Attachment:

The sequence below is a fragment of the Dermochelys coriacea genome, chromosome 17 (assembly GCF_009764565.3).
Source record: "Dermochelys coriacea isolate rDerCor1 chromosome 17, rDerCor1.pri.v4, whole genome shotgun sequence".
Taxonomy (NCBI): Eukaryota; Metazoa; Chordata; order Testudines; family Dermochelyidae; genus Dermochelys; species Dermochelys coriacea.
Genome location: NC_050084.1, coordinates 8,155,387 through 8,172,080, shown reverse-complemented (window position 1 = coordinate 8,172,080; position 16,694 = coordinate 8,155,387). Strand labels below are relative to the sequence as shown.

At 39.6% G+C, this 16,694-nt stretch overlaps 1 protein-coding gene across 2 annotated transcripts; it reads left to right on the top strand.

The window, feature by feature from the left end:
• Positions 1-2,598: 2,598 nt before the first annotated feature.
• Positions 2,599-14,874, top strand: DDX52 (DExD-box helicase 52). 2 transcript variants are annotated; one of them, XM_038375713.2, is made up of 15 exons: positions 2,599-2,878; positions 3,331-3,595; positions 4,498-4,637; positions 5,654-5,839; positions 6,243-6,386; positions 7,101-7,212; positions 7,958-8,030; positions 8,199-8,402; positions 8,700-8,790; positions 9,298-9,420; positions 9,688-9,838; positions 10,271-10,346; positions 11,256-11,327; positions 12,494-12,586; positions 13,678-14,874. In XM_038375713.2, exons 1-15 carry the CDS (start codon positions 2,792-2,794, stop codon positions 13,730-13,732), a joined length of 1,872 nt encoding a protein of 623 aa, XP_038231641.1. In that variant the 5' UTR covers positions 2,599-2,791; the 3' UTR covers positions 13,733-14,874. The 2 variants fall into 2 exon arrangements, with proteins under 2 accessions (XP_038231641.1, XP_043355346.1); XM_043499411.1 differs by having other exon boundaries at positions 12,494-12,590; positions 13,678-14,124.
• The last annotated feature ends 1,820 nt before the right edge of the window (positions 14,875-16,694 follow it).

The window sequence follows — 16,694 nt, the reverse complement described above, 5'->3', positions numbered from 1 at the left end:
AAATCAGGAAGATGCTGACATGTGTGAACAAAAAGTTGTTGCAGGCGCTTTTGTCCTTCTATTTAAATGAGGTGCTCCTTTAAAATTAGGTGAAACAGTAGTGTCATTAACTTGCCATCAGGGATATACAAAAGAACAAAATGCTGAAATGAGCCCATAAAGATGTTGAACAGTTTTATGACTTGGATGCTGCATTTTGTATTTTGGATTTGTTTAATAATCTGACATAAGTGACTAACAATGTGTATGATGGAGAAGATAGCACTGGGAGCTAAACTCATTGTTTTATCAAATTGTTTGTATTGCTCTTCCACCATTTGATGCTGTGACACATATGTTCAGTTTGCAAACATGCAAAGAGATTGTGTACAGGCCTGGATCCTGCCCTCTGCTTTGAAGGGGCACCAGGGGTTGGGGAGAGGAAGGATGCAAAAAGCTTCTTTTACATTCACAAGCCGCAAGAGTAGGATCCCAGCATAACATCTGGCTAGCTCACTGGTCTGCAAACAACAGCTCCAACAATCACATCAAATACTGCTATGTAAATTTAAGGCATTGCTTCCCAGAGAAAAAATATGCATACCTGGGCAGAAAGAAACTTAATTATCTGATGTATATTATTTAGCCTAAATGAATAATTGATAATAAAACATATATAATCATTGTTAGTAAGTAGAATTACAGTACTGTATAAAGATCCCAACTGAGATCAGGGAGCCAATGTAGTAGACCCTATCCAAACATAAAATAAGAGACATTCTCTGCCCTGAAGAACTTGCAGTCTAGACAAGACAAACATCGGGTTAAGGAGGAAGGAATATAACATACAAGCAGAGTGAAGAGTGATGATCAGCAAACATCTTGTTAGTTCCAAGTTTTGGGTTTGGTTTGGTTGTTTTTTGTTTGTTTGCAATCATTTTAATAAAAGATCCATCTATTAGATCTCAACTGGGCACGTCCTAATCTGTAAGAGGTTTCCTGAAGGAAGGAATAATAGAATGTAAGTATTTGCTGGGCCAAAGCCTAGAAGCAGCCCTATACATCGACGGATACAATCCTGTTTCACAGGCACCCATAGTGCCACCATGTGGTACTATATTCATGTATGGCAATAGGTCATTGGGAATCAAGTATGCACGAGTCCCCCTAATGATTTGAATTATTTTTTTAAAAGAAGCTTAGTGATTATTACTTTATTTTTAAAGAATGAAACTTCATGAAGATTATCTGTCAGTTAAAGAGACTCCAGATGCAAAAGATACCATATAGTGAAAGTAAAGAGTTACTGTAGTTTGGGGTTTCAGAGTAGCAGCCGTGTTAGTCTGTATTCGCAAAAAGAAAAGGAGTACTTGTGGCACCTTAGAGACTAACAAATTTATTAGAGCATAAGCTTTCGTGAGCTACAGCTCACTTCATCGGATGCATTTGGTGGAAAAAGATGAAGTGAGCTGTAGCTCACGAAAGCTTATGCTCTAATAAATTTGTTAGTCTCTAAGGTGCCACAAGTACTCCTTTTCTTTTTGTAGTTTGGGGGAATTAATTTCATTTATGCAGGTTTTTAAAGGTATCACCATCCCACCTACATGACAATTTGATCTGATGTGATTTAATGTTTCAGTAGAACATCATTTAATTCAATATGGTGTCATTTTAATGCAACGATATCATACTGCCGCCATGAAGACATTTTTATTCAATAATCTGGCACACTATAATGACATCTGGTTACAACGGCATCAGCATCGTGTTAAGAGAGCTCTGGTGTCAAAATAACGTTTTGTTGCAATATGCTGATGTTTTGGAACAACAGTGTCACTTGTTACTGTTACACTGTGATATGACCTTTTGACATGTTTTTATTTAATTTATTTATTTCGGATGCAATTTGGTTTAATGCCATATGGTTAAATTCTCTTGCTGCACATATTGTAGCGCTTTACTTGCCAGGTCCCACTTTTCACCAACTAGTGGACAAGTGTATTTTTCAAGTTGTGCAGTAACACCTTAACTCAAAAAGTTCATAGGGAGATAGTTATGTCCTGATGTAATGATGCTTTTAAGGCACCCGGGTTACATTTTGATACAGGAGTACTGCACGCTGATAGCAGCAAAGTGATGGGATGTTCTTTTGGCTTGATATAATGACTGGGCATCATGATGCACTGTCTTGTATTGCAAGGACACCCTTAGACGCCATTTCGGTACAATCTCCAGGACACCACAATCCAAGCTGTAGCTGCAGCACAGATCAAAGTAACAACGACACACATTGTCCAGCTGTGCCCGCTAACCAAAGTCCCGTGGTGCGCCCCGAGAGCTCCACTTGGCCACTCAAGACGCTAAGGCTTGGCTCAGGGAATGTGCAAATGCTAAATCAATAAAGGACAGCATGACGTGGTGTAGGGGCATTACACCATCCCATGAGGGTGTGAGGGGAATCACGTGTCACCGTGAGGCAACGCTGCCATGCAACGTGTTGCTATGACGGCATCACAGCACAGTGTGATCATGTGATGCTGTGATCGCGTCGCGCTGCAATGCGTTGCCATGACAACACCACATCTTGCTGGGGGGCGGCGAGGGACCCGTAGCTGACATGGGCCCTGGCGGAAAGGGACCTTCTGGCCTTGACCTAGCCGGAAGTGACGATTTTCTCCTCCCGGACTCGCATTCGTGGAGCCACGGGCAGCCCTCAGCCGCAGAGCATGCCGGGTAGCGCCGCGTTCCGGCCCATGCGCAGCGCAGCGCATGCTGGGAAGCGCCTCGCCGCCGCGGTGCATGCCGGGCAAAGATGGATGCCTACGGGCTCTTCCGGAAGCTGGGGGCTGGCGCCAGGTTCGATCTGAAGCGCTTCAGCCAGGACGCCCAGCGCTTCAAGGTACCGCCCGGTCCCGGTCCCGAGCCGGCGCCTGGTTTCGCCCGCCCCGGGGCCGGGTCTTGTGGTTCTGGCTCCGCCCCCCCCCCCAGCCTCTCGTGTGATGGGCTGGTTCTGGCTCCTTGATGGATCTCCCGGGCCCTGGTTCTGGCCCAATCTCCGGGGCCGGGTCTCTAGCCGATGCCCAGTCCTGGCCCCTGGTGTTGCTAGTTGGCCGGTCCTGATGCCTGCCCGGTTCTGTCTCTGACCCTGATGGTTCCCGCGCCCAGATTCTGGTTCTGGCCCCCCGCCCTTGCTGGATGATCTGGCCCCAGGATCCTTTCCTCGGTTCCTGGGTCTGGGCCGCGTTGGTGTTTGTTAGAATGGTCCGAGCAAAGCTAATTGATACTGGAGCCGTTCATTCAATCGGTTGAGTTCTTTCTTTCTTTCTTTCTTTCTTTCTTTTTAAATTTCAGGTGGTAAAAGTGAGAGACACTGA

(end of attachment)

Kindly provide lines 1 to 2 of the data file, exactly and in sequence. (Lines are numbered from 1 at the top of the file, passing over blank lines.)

The sequence below is a fragment of the Dermochelys coriacea genome, chromosome 17 (assembly GCF_009764565.3).
Source record: "Dermochelys coriacea isolate rDerCor1 chromosome 17, rDerCor1.pri.v4, whole genome shotgun sequence".